The village is small, but it’s easy to get lost in the maze of shops and stone streets. Every fourth shop is leather goods, every seventh shop carries drums and ukuleles. There is puer tea and local clothing, scarves, purses, shoes, dried yak meat, and silver jewelry. And in between the tiny shops there are cafes, restaurants and bars, and small grills offering skewers of tasty meats. Naxi women sell produce on the street. While clearly the focus of today is targeted at the tourist, you can still reminisce and envision the tea and horse road market place booming with a different kind of commerce. But whether yesterday or today, the focus is on trade.
Shop keepers still use the water that runs down from the mountains through the clever canals in the village to wash their dishes and even their produce. If you walk too far down the river, this will become a little less charming than it otherwise seems. Horses still walk the streets, but these days they are usually leading Han Chinese princesses from a far away city. Clutching a Louis Vuitton purse while dressed in rugged clothes and tights, they are ready for a half-day’s journey.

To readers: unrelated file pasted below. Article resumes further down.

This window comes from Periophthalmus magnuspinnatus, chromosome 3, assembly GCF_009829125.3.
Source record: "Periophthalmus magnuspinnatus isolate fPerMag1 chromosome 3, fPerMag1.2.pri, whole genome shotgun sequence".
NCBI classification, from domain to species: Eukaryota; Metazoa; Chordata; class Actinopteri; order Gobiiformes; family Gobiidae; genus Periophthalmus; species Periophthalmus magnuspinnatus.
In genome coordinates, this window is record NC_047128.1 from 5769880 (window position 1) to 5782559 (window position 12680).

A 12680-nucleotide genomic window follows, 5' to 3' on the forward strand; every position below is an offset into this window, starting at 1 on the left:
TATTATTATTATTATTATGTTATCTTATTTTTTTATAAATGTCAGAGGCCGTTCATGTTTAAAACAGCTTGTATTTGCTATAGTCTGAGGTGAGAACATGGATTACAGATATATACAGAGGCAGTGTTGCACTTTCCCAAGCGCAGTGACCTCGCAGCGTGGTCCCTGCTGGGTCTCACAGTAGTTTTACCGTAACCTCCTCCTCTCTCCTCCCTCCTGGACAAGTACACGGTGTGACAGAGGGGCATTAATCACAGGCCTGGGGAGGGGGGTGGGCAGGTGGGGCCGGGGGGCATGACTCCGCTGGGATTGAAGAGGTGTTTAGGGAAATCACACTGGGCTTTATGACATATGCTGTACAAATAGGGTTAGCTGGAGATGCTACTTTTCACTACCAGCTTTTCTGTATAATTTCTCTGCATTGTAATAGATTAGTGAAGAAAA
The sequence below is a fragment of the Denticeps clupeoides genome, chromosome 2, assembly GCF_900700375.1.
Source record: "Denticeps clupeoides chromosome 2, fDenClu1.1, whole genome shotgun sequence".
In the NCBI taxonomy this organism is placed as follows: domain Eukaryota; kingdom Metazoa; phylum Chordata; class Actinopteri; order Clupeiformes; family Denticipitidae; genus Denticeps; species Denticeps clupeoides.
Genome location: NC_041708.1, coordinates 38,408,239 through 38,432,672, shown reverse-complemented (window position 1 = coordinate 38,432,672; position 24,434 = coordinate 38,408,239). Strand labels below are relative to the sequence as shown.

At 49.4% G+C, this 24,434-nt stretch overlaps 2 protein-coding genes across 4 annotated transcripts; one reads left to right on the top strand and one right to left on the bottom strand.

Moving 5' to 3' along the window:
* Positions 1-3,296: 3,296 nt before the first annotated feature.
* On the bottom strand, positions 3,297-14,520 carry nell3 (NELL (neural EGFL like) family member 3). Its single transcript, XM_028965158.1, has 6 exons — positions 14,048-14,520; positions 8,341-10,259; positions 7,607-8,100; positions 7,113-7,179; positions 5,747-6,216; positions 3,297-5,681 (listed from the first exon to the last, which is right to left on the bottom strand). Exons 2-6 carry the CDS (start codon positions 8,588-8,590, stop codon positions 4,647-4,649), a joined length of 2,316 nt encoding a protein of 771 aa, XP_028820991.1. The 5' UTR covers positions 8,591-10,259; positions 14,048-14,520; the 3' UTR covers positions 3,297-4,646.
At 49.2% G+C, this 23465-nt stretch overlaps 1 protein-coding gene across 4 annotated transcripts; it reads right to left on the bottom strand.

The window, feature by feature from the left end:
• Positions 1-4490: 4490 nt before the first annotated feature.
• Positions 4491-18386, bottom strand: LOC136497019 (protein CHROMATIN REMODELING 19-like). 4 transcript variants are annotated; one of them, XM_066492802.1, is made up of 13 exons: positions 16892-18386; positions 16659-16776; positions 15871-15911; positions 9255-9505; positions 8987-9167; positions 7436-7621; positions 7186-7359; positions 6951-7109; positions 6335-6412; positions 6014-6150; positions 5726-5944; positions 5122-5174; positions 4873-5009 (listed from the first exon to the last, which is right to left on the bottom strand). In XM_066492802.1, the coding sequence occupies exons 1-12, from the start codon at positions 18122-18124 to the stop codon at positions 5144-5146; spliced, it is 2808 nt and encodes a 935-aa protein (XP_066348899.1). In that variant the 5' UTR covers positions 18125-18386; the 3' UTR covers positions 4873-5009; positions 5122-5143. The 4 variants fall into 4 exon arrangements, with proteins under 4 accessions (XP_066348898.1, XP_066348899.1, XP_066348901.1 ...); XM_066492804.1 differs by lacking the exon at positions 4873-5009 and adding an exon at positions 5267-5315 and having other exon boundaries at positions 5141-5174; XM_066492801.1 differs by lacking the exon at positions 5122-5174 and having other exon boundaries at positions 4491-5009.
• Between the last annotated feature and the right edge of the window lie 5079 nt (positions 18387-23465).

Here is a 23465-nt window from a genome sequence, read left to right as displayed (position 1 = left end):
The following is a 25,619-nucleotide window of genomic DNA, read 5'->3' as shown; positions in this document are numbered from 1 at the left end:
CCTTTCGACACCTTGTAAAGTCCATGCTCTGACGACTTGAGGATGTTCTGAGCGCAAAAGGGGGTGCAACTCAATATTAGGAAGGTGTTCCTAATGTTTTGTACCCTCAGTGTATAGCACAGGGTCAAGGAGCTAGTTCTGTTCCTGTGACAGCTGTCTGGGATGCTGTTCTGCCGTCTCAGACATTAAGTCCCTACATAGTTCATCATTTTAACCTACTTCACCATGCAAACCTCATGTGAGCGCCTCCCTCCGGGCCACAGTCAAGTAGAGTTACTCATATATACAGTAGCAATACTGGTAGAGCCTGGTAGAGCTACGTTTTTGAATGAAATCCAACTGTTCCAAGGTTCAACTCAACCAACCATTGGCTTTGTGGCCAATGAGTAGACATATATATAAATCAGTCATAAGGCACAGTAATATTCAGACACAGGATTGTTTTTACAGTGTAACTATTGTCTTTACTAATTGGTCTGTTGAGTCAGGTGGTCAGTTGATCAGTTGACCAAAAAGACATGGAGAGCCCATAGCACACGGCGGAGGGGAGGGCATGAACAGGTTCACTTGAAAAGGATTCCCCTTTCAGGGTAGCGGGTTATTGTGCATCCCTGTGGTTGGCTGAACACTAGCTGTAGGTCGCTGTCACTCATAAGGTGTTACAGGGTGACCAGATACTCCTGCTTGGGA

It is a simpler way of life – not to be idealized, for the shop keepers often keep 12 hour days – but the pace is definitely slower, the smiles more frequent, and the air open and clean. There are artists who have come to live here – to eek out a living or while away the days. Sometimes you’ll walk by and the person running the shop is watching the latest drama on their smartphone, but in other shops, especially the ones selling the drums, the shop keepers turn on local Naxi music, and play along with it on their merchandise. The simple melody of a flute and the accompanying drum brings a sturdy, steady pace to life.
Part of a continuing series on Yunnan and Lijiang – see here for the previous post.